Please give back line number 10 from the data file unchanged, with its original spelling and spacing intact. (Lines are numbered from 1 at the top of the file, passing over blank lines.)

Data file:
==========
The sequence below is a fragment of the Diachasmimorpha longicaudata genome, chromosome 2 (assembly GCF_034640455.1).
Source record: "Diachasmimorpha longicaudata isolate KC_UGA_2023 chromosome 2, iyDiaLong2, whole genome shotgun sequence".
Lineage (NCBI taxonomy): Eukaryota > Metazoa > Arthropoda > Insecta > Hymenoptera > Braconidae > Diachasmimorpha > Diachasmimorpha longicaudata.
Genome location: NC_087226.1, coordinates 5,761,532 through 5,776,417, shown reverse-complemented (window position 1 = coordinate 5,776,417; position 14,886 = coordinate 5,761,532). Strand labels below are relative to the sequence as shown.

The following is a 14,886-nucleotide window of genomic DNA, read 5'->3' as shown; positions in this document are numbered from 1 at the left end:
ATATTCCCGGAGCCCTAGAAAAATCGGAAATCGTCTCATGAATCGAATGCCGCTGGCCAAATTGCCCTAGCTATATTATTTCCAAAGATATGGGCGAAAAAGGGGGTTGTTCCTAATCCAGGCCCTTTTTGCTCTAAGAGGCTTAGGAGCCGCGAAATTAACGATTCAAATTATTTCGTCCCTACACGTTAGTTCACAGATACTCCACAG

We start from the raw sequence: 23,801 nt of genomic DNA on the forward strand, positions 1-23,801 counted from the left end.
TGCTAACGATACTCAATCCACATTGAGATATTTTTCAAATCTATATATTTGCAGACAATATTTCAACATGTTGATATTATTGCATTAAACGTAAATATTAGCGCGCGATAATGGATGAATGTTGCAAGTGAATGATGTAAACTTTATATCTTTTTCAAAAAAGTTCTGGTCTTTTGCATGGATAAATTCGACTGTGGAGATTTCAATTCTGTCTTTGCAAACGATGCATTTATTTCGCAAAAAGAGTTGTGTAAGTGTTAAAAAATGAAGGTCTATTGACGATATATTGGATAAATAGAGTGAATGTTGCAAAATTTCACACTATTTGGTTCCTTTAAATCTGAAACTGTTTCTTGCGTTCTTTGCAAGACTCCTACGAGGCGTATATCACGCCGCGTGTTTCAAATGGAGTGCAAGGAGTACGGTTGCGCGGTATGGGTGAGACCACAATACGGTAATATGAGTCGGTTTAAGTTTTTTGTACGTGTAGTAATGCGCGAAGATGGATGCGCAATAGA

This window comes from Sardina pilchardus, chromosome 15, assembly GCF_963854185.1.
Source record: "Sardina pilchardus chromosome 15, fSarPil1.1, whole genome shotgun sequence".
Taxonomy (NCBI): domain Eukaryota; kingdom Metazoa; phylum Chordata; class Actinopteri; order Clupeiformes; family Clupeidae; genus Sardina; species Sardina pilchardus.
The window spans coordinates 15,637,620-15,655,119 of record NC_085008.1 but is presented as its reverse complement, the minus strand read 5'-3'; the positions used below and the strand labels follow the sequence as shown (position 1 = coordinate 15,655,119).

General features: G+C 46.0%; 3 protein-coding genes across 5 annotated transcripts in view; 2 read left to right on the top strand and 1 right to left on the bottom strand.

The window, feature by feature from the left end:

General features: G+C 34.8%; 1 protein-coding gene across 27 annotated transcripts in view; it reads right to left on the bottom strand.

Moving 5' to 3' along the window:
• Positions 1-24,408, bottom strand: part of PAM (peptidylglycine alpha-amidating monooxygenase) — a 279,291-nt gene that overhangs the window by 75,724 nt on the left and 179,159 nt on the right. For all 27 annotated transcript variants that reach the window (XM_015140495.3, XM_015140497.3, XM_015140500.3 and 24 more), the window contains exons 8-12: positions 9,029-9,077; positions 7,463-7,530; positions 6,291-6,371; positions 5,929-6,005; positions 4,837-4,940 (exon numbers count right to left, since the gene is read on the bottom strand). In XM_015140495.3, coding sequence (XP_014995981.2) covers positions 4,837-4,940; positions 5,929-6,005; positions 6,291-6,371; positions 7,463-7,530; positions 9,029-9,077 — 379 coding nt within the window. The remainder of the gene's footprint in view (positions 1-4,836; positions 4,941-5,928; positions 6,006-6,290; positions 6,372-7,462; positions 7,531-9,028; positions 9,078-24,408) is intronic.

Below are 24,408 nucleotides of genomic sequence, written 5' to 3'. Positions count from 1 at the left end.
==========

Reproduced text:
Source record: "Sardina pilchardus chromosome 15, fSarPil1.1, whole genome shotgun sequence".